This data appears to be taken from dissertation research by B. A. Fierman which was furthered by psychologist Mark H. Ashcraft. What it shows is that we get exponentially smarter — or at least faster at calculating — as we get older.

According to Excel, this data can be modeled exponentially by y = 8.36 · e–0.129x, though this model has obvious limitations. For example, it implies that a one-year-old would be able compute this sum in 7.35 seconds, yet I know no one-year-old who understands addition. Further, it claims that it would take me 0.03 seconds to compute the sum, but I would argue first that I don’t compute the sum, I merely recall it; and second, my reaction time when asked for the sum would be greater than 0.03 seconds.

Playing around with the generic function y = abx + c using the world’s best graphing calculator from Desmos, I found a model that may approximate the data a little better:

y = 57 · 0.65x + 0.9

With this model, it would take a one-year-old 37.95 seconds to compute sum. That’s still not reasonable for any one-year-old that I know, but at least the model says it would take me 0.9 seconds to recall the fact, a far more reasonable estimate than the 0.03 seconds given by the Excel model above.

Interestingly, How To Geek claims that Siri uses Wolfram Alpha for 25% of its searches. Yet if you ask Siri, “What is the meaning of life?” it will respond,

I can’t answer that right now, but give me some very long time to write a play in which nothing happens.

or

Try and be nice to people. Avoid eating fat. Read a good book every now and then, get some walking in, and try to live together in peace and harmony with people of all creeds and nations.

On the other hand, if you ask Wolfram Alpha, “What is the meaning of life?” it will respond,

42.

Proper.

All this talk of exponentials reminds me of a joke.

Q: How do you know that your dentist studied algebra?

A: She tells you that candy will lead to exponential decay.

Perhaps the most famous joke about exponentials is not one of which I’m terribly fond. I share it here only to honor my mission of providing math jokes to the world, not because I think any of you will enjoy it.

Several functions are sitting in a bar, bragging about how fast they go to zero at infinity. Suddenly, one hollers, “Look out! Derivation is coming!” All of the functions immediately cower under the table, but the exponential function sits calmly on the chair.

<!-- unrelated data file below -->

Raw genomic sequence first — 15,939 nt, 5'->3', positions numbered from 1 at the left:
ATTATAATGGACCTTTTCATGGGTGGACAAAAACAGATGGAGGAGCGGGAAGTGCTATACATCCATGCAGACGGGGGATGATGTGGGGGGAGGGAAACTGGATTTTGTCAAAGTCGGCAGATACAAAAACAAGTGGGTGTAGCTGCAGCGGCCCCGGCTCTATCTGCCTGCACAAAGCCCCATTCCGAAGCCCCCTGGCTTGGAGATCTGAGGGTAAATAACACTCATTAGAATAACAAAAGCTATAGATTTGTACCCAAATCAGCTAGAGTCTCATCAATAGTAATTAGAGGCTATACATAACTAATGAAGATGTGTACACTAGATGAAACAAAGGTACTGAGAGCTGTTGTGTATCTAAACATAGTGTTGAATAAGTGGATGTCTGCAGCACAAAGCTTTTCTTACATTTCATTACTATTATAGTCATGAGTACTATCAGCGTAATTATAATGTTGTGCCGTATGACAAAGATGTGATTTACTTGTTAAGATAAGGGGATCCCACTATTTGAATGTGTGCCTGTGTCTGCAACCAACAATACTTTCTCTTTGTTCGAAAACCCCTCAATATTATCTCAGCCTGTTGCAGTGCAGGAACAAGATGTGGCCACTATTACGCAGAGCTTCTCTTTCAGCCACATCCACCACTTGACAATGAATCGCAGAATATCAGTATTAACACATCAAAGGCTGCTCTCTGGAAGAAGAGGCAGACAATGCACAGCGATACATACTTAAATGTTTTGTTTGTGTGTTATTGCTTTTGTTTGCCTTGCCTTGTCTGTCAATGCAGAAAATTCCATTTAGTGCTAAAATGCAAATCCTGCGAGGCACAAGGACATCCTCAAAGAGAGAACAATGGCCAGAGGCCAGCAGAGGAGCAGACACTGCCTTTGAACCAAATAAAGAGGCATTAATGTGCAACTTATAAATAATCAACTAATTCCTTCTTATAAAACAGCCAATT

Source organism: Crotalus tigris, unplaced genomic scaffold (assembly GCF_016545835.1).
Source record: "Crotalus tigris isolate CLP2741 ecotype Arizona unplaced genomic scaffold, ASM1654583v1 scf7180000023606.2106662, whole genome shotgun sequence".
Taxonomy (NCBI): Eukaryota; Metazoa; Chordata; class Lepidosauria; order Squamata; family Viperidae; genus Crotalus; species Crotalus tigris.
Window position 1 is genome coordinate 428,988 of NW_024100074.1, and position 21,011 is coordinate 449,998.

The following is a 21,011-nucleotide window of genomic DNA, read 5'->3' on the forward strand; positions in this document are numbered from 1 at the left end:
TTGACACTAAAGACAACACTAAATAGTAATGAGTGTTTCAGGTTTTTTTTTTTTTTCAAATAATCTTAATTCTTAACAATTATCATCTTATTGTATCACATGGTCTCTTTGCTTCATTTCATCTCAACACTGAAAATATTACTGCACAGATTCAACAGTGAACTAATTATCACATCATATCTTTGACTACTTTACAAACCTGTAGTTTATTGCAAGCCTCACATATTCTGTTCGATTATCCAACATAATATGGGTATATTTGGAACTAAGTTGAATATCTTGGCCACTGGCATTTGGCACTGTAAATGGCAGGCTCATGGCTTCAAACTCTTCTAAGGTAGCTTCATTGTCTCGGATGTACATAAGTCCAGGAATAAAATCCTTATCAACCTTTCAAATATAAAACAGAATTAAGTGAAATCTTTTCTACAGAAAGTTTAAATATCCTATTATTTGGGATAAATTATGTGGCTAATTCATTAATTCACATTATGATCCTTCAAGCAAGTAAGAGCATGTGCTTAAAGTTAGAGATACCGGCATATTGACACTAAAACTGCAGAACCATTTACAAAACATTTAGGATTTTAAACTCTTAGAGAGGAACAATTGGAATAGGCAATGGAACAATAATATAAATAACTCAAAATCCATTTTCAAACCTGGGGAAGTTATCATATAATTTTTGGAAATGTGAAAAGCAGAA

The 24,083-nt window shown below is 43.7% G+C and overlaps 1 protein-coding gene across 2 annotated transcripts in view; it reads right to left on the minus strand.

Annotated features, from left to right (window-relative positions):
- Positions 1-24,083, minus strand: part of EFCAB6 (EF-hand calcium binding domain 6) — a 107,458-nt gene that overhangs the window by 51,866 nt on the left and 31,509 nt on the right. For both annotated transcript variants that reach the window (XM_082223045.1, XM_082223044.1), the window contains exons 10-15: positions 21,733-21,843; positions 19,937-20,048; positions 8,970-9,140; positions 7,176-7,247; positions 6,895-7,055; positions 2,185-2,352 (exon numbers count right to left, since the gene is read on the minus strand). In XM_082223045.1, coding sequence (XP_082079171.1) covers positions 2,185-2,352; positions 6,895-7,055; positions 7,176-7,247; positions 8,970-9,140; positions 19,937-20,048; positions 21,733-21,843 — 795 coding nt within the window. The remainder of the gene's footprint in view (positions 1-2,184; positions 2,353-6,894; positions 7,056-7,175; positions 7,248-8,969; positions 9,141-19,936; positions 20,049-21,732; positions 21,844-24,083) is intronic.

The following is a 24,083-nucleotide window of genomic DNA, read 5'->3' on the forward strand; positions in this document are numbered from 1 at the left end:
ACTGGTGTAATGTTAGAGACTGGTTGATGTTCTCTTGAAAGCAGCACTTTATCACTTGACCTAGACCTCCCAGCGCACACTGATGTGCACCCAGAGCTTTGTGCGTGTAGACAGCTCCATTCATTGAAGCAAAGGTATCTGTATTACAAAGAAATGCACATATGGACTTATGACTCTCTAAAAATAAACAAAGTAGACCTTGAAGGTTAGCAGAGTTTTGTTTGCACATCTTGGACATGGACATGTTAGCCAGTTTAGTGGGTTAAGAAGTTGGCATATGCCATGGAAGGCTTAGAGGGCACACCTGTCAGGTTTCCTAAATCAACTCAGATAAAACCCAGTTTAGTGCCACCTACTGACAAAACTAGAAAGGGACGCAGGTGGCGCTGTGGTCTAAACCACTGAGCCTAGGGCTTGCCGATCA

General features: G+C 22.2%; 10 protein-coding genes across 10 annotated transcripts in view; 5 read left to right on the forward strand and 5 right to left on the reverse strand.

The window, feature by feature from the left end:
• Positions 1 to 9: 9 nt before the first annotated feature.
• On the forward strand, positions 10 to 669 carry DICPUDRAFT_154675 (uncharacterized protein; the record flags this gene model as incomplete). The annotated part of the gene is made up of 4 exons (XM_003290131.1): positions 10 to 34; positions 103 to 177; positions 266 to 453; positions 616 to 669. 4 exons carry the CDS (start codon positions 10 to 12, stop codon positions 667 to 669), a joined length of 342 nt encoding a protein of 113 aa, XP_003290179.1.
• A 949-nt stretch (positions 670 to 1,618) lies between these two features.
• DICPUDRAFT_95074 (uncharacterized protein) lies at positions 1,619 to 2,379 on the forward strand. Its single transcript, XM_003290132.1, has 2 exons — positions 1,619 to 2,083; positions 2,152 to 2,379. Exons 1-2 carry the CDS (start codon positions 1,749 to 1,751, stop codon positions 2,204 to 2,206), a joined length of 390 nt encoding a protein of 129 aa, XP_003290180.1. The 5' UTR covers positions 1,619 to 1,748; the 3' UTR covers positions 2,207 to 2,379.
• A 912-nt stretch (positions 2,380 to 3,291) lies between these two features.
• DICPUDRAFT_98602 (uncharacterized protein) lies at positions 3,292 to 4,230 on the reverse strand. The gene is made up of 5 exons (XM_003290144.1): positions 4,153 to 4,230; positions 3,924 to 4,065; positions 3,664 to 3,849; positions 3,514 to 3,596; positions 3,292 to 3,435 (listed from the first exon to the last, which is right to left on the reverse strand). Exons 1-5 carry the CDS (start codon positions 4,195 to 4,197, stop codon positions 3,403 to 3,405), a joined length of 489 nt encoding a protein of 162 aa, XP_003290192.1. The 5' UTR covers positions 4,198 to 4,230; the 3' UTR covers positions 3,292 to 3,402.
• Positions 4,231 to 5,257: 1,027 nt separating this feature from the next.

The derivation comes in, sees the exponential function, and says, “Don’t you fear me?”

“No, I’m ex,” says the exponential confidently.

“That’s all well and good,” replies the derivation, “but who says I differentiate with respect to x?”

September 11, 2014 at 9:11 am 2 comments

Math Jokes from Reader’s Digest

All of the following jokes were borrowed from Reader’s Digest, which I’m sure they borrowed from elsewhere.

Did you hear about the mathematician who’s afraid of negative numbers?
He’ll stop at nothing to avoid them.

How easy is it to count in binary?
It’s as easy as 01 10 11.

A Roman walks into the bar, holds up two fingers, and says, “Five beers, please.”

How many bananas can you eat if your stomach is empty?
Just one. Then it’s not empty anymore.

What do you call a number that sleepwalks?
A roamin’ numeral.
(And a nun who sleepwalks?
A roamin’ Catholic.)

Knock! Knock!
Who’s there?
Convex.
Convex who?
Convex go to prison!

September 8, 2014 at 5:45 pm 1 comment

Ring Me Up!

Cash RegisterWhen my college roommate contracted crabs, he went to CVS to buy some lice cream. As you can imagine, he didn’t want to announce to the world what he was buying or why, so he put the box on the counter with a notepad, a bottle of aspirin, a pack of cigarettes, a bag of M&M’s, and a tube of toothpaste — hoping the cream would blend in. The attractive co-ed clerk at the register rang him up without a second look.

As he walked out of the drug store thinking he had gotten away with it, he opened the cigarettes, put one to his lips, and realized he had nothing with which to light it. He returned to the checkout and asked the clerk for a pack of matches.

“Why?” she asked. “If the cream doesn’t work, you gonna burn ‘em off?”

Ouch.

My luck with clerks wasn’t much better. At a grocery store, I placed a bar of soap, a container of milk, two boxes of cereal, and a frozen dinner on the check-out counter. The girl at the cash register asked, “Are you single?”

I looked at my items-to-be-purchased. “Pretty obvious, huh?”

“Sure is,” she replied. “You’re a very unattractive man.”

I did, however, have an exceptional experience at a convenience store. This is what happened.